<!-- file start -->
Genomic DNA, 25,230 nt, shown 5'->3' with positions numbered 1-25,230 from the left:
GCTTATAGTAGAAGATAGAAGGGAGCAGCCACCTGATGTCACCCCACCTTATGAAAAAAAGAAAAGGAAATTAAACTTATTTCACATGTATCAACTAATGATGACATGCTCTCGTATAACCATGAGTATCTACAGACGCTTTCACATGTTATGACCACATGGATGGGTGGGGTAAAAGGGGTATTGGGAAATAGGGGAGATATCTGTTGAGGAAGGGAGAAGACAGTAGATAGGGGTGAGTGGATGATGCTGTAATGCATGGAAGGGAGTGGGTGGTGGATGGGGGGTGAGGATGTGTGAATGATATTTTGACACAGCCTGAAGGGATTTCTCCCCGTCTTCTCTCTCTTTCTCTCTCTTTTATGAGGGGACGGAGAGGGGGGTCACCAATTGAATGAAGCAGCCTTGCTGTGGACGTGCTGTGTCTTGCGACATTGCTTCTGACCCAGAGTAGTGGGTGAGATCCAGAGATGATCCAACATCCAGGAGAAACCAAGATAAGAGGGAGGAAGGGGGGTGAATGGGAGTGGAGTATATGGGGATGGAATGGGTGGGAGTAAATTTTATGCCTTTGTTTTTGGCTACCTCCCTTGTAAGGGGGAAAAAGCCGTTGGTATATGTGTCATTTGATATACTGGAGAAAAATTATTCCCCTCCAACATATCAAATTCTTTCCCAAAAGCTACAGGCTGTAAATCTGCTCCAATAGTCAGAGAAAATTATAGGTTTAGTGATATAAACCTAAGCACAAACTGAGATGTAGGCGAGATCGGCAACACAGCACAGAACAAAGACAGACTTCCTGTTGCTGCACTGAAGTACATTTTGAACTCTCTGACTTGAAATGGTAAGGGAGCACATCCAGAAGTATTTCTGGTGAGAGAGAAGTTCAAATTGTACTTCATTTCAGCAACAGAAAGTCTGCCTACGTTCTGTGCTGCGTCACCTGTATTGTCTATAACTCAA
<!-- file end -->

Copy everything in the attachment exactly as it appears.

Genomic DNA, 25,230 nt, shown 5'->3' with positions numbered 1-25,230 from the left:
GCTTATAGTAGAAGATAGAAGGGAGCAGCCACCTGATGTCACCCCACCTTATGAAAAAAAGAAAAGGAAATTAAACTTATTTCACATGTATCAACTAATGATGACATGCTCTCGTATAACCATGAGTATCTACAGACGCTTTCACATGTTATGACCACATGGATGGGTGGGGTAAAAGGGGTATTGGGAAATAGGGGAGATATCTGTTGAGGAAGGGAGAAGACAGTAGATAGGGGTGAGTGGATGATGCTGTAATGCATGGAAGGGAGTGGGTGGTGGATGGGGGGTGAGGATGTGTGAATGATATTTTGACACAGCCTGAAGGGATTTCTCCCCGTCTTCTCTCTCTTTCTCTCTCTTTTATGAGGGGACGGAGAGGGGGGTCACCAATTGAATGAAGCAGCCTTGCTGTGGACGTGCTGTGTCTTGCGACATTGCTTCTGACCCAGAGTAGTGGGTGAGATCCAGAGATGATCCAACATCCAGGAGAAACCAAGATAAGAGGGAGGAAGGGGGGTGAATGGGAGTGGAGTATATGGGGATGGAATGGGTGGGAGTAAATTTTATGCCTTTGTTTTTGGCTACCTCCCTTGTAAGGGGGAAAAAGCCGTTGGTATATGTGTCATTTGATATACTGGAGAAAAATTATTCCCCTCCAACATATCAAATTCTTTCCCAAAAGCTACAGGCTGTAAATCTGCTCCAATAGTCAGAGAAAATTATAGGTTTAGTGATATAAACCTAAGCACAAACTGAGATGTAGGCGAGATCGGCAACACAGCACAGAACAAAGACAGACTTCCTGTTGCTGCACTGAAGTACATTTTGAACTCTCTGACTTGAAATGGTAAGGGAGCACATCCAGAAGTATTTCTGGTGAGAGAGAAGTTCAAATTGTACTTCATTTCAGCAACAGAAAGTCTGCCTACGTTCTGTGCTGCGTCACCTGTATTGTCTATAACTCAA